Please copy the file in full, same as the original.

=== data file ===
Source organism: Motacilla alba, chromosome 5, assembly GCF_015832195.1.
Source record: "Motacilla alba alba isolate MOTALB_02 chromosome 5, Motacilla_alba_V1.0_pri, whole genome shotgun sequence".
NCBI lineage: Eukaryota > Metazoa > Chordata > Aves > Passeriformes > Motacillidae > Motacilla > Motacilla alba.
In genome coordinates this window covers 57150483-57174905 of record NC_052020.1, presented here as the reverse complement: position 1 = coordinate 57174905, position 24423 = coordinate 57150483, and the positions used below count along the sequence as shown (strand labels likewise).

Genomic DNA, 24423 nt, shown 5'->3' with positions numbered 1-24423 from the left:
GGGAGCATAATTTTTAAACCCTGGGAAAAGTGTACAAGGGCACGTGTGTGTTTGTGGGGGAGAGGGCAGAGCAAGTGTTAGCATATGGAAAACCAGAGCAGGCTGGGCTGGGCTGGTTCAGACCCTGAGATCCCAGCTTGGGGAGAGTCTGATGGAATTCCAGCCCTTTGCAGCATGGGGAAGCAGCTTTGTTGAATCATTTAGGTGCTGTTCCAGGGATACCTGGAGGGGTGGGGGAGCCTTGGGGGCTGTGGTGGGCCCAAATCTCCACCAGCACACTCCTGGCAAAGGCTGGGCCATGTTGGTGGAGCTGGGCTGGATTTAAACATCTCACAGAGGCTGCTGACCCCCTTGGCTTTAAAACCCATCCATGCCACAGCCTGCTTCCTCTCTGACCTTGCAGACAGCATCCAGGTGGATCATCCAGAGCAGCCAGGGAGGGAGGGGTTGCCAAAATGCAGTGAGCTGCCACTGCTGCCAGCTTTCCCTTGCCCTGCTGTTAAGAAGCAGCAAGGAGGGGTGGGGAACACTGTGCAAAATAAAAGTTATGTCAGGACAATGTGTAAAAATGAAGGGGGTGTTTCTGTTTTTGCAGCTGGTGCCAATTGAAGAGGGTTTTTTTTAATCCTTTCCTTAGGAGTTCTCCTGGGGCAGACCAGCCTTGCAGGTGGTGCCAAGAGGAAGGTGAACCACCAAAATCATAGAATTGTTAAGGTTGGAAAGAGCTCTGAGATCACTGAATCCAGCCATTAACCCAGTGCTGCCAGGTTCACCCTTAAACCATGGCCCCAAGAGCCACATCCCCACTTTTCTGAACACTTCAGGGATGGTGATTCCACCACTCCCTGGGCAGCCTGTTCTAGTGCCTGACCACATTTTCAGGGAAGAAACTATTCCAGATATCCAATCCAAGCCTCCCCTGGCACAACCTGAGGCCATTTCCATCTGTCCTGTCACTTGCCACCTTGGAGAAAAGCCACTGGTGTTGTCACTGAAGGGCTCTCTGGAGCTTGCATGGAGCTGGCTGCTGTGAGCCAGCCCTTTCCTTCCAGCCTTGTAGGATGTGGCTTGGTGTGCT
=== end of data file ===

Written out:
Source organism: Motacilla alba, chromosome 5, assembly GCF_015832195.1.
Source record: "Motacilla alba alba isolate MOTALB_02 chromosome 5, Motacilla_alba_V1.0_pri, whole genome shotgun sequence".
NCBI lineage: Eukaryota > Metazoa > Chordata > Aves > Passeriformes > Motacillidae > Motacilla > Motacilla alba.
In genome coordinates this window covers 57150483-57174905 of record NC_052020.1, presented here as the reverse complement: position 1 = coordinate 57174905, position 24423 = coordinate 57150483, and the positions used below count along the sequence as shown (strand labels likewise).

Genomic DNA, 24423 nt, shown 5'->3' with positions numbered 1-24423 from the left:
GGGAGCATAATTTTTAAACCCTGGGAAAAGTGTACAAGGGCACGTGTGTGTTTGTGGGGGAGAGGGCAGAGCAAGTGTTAGCATATGGAAAACCAGAGCAGGCTGGGCTGGGCTGGTTCAGACCCTGAGATCCCAGCTTGGGGAGAGTCTGATGGAATTCCAGCCCTTTGCAGCATGGGGAAGCAGCTTTGTTGAATCATTTAGGTGCTGTTCCAGGGATACCTGGAGGGGTGGGGGAGCCTTGGGGGCTGTGGTGGGCCCAAATCTCCACCAGCACACTCCTGGCAAAGGCTGGGCCATGTTGGTGGAGCTGGGCTGGATTTAAACATCTCACAGAGGCTGCTGACCCCCTTGGCTTTAAAACCCATCCATGCCACAGCCTGCTTCCTCTCTGACCTTGCAGACAGCATCCAGGTGGATCATCCAGAGCAGCCAGGGAGGGAGGGGTTGCCAAAATGCAGTGAGCTGCCACTGCTGCCAGCTTTCCCTTGCCCTGCTGTTAAGAAGCAGCAAGGAGGGGTGGGGAACACTGTGCAAAATAAAAGTTATGTCAGGACAATGTGTAAAAATGAAGGGGGTGTTTCTGTTTTTGCAGCTGGTGCCAATTGAAGAGGGTTTTTTTTAATCCTTTCCTTAGGAGTTCTCCTGGGGCAGACCAGCCTTGCAGGTGGTGCCAAGAGGAAGGTGAACCACCAAAATCATAGAATTGTTAAGGTTGGAAAGAGCTCTGAGATCACTGAATCCAGCCATTAACCCAGTGCTGCCAGGTTCACCCTTAAACCATGGCCCCAAGAGCCACATCCCCACTTTTCTGAACACTTCAGGGATGGTGATTCCACCACTCCCTGGGCAGCCTGTTCTAGTGCCTGACCACATTTTCAGGGAAGAAACTATTCCAGATATCCAATCCAAGCCTCCCCTGGCACAACCTGAGGCCATTTCCATCTGTCCTGTCACTTGCCACCTTGGAGAAAAGCCACTGGTGTTGTCACTGAAGGGCTCTCTGGAGCTTGCATGGAGCTGGCTGCTGTGAGCCAGCCCTTTCCTTCCAGCCTTGTAGGATGTGGCTTGGTGTGCT